Flies can spread bacteria between people, US researchers have claimed.
Houseflies and blowflies were found to transmit the bacteria, Helicobacter pylori, as it ‘stuck’ to their legs and wings when flying between their breeding and feeding grounds.
The specific bacteria is relatively common, infecting about 60 per cent of the world’s adult population.
But, studies have claimed Helicobacter pylori increases the risk of stomach cancer.
“It will really make you think twice about eating that potato salad that’s been sitting out at your next picnic,” said Donald Bryant, researcher working on the study.
“We believe that this may show a mechanism for pathogen transmission that has been overlooked by public health officials, and flies may contribute to the rapid transmission of pathogens in outbreak situations.”
Scientists hadn’t previously thought flies could transmit the bacteria between people, but the study found their legs and wings carried harmful bacteria between people.
“The legs and wings show the highest microbial diversity in the fly body, suggesting that bacteria use the flies as airborne shuttles,” said Stephen Schuster, another researcher from Penn State University.
“It may be that bacteria survive their journey, growing and spreading on a new surface. In fact, the study shows that each step of hundreds that a fly has taken leaves behind a microbial colony track, if the new surface supports bacterial growth.”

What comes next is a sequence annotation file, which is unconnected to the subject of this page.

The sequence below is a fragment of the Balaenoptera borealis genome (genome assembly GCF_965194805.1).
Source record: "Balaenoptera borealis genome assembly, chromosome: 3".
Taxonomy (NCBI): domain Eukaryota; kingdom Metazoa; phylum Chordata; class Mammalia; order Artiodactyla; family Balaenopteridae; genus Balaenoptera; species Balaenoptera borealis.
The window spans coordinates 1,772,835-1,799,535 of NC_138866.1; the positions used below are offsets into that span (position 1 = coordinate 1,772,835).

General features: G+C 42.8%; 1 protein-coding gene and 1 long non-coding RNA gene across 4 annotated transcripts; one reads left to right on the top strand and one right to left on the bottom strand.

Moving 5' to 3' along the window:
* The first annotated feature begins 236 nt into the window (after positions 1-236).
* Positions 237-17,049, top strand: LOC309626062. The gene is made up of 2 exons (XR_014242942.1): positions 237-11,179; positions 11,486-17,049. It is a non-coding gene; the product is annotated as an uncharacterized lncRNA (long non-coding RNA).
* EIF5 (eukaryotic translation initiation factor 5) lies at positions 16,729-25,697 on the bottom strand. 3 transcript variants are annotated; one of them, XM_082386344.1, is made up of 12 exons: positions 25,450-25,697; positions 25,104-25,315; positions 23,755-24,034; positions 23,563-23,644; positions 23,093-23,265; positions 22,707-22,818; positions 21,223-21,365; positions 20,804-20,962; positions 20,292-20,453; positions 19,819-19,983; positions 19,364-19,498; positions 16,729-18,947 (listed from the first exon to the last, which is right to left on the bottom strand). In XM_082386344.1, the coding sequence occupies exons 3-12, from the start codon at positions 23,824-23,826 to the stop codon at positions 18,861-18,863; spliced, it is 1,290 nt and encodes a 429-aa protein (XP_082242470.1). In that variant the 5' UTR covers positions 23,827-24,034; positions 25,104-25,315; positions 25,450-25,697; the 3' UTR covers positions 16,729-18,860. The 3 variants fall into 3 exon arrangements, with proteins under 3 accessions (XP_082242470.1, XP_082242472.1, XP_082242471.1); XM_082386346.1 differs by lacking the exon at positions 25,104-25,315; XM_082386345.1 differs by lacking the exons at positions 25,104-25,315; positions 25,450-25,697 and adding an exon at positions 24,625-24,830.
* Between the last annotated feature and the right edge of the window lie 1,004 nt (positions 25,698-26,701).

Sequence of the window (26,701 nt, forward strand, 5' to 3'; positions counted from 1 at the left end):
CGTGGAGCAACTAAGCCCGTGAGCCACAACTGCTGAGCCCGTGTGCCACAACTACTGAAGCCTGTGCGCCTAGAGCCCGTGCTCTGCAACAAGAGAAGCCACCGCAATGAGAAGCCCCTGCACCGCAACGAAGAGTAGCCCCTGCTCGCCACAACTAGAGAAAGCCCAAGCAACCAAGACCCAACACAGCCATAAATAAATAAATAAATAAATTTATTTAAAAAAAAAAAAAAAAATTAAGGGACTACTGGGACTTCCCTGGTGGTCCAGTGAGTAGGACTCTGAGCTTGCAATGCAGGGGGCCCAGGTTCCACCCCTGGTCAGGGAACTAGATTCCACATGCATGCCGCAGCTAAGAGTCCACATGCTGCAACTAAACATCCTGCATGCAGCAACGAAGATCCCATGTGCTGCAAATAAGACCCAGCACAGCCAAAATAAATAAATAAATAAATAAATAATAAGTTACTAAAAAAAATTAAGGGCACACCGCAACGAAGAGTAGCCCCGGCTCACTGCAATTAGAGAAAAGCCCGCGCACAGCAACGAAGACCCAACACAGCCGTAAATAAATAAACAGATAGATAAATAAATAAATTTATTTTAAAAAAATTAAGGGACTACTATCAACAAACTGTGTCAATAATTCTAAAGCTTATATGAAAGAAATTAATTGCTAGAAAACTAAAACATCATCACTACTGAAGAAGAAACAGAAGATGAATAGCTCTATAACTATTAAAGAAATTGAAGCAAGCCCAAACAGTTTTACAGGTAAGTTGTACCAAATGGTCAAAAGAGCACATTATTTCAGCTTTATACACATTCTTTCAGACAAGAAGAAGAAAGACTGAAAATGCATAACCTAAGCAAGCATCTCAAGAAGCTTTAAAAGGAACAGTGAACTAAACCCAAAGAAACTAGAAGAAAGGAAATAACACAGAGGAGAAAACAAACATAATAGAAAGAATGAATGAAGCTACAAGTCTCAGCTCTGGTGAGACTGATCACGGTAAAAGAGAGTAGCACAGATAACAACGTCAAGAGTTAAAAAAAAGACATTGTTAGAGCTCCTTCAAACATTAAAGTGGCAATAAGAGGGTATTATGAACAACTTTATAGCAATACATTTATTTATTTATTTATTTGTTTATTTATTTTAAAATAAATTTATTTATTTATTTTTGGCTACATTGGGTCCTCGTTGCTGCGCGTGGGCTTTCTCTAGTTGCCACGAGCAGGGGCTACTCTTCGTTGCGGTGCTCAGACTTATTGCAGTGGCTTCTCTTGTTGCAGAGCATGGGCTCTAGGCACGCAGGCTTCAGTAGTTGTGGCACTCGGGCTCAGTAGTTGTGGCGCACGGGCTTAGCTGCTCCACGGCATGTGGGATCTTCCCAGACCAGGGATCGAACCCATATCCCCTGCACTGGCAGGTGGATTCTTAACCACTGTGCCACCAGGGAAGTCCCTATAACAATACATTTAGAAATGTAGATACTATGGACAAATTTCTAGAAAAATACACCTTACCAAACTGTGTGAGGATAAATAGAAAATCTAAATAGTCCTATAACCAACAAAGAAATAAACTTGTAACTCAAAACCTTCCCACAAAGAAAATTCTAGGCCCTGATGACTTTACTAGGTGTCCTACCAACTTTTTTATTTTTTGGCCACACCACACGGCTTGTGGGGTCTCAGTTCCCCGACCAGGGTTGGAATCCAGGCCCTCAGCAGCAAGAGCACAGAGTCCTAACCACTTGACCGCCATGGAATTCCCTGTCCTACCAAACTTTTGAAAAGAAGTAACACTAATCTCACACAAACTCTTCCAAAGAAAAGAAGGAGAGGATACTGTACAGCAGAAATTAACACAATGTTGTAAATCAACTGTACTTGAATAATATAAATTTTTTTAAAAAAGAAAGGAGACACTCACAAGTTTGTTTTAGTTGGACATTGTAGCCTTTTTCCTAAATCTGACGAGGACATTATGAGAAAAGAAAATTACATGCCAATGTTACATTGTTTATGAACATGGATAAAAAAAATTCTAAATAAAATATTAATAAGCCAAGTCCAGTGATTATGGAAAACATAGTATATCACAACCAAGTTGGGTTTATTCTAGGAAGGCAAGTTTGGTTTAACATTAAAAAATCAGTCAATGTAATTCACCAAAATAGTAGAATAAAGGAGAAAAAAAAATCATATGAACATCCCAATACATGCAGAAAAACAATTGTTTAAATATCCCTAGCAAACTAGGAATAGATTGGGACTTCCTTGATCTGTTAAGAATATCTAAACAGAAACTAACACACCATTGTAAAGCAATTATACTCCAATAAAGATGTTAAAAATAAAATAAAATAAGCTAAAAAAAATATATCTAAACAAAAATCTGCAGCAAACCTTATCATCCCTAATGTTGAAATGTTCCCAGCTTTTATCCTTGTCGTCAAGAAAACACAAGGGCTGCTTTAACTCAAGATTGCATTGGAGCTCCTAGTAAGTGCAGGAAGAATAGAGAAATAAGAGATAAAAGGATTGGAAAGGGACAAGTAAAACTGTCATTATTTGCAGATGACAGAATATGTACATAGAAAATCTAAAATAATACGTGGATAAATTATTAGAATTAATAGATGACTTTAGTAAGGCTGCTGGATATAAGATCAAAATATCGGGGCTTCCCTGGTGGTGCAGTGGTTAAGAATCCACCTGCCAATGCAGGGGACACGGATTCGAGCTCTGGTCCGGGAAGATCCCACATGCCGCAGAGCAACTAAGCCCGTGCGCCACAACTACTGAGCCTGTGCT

The study analysed 116 houseflies from three separate continents.
Fifteen of these flies were carrying the Helicobacter pylori bacteria in Brazil. In some cases, flies were carrying hundreds of different species of bacteria – many of which were harmful to humans, the scientists said.
Flies analysed from towns and cities carried more bacteria than those collected in stables.
“It might be better to have that picnic in the woods, far away from urban environments, not a central park,” said Bryant.
Most people with Helicobacter pylori infection don’t show any symptoms. But, it can lead to stomach ulcers, fever, heartburn and nausea.
The infection is also a major cause of stomach cancer, according to medical website Healthline. Although, most people infected with the bacteria don’t develop stomach cancer.
Eighty per cent of people over 60 have the infection, with higher rates in developing countries, according to the British Medical Journal.
Treatments to get rid of the bacteria include antibiotics, and surgery to remove stomach ulcers.